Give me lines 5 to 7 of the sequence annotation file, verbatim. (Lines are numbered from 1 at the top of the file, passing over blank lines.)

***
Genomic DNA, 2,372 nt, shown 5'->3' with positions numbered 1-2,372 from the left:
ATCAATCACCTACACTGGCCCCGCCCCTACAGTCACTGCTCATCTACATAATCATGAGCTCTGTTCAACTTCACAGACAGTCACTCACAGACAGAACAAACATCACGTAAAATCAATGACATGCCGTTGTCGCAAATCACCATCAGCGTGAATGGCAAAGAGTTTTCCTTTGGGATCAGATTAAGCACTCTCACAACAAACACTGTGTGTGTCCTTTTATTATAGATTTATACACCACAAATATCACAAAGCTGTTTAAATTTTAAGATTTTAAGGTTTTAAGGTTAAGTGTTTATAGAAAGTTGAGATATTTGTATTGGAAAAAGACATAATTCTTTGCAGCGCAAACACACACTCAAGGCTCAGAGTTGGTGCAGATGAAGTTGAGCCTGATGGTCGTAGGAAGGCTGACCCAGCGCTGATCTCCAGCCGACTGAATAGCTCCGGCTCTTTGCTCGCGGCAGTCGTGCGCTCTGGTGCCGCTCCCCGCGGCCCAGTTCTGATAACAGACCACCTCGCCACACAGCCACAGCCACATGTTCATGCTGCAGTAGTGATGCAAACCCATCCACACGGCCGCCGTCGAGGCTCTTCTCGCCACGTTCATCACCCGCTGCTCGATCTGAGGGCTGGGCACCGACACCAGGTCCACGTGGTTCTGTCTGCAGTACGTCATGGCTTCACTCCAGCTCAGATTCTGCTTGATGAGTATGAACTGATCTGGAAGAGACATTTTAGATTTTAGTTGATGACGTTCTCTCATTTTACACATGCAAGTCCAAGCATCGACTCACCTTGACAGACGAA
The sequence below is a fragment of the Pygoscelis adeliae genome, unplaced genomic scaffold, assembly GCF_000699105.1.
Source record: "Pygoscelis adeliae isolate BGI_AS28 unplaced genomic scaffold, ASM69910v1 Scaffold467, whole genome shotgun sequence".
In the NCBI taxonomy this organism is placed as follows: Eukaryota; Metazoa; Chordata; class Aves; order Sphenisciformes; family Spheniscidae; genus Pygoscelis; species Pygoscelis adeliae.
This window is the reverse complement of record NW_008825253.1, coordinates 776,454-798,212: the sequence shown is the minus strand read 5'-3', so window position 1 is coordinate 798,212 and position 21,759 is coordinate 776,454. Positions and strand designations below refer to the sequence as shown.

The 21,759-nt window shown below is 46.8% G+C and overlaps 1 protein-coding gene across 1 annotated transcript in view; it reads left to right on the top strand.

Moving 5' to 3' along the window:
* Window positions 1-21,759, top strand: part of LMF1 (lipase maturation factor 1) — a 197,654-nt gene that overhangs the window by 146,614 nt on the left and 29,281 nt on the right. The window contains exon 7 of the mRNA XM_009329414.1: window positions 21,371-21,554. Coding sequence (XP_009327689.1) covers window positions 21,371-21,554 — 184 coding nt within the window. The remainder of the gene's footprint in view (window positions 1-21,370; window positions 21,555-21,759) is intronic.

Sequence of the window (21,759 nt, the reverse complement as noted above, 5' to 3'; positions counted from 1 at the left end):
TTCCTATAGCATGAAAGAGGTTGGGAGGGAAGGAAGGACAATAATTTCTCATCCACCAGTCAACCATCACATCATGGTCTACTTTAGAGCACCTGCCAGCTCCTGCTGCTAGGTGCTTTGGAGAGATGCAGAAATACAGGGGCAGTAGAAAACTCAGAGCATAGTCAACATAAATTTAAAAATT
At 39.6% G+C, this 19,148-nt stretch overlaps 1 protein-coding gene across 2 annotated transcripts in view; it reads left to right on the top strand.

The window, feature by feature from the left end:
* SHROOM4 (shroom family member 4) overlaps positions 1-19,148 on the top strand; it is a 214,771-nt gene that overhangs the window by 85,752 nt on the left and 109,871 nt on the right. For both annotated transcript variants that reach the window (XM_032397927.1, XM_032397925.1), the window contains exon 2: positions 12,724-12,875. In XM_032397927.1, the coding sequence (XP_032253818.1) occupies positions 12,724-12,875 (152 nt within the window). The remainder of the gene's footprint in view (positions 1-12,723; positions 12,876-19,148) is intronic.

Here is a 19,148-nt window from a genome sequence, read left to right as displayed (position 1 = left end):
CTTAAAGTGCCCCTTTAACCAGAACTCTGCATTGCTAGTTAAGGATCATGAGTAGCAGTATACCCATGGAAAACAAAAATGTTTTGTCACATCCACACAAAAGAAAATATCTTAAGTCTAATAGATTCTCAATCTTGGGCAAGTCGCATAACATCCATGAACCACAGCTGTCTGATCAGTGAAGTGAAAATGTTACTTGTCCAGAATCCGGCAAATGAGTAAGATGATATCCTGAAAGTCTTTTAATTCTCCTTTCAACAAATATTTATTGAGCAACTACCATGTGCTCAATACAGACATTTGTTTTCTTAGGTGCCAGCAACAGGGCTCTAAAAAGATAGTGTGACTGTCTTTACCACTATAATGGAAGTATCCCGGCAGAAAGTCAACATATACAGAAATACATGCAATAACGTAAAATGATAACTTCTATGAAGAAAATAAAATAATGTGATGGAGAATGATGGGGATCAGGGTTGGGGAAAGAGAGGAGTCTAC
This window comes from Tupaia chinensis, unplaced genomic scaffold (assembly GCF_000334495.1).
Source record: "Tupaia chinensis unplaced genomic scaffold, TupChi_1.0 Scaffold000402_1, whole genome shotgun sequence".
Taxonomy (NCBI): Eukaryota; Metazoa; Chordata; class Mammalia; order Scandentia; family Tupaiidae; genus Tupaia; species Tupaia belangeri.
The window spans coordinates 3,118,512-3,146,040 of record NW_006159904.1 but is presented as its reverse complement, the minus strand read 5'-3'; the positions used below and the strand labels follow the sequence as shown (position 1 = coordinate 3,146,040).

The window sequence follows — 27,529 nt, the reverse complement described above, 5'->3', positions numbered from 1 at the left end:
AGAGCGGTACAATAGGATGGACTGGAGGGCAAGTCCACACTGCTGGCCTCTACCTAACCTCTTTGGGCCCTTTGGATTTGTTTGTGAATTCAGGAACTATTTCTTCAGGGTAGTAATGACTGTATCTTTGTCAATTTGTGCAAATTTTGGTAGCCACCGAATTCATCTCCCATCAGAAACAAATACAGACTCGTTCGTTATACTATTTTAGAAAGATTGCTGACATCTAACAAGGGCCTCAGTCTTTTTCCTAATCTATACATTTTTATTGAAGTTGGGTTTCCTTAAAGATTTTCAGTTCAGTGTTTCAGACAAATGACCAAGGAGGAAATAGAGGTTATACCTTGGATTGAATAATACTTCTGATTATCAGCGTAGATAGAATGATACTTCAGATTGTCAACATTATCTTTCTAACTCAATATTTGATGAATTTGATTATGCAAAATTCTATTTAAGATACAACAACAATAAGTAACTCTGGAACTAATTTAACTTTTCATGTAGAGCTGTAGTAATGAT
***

In the NCBI taxonomy this organism is placed as follows: Eukaryota; Metazoa; Chordata; class Aves; order Sphenisciformes; family Spheniscidae; genus Pygoscelis; species Pygoscelis adeliae.
This window is the reverse complement of record NW_008825253.1, coordinates 776,454-798,212: the sequence shown is the minus strand read 5'-3', so window position 1 is coordinate 798,212 and position 21,759 is coordinate 776,454. Positions and strand designations below refer to the sequence as shown.

The 21,759-nt window shown below is 46.8% G+C and overlaps 1 protein-coding gene across 1 annotated transcript in view; it reads left to right on the top strand.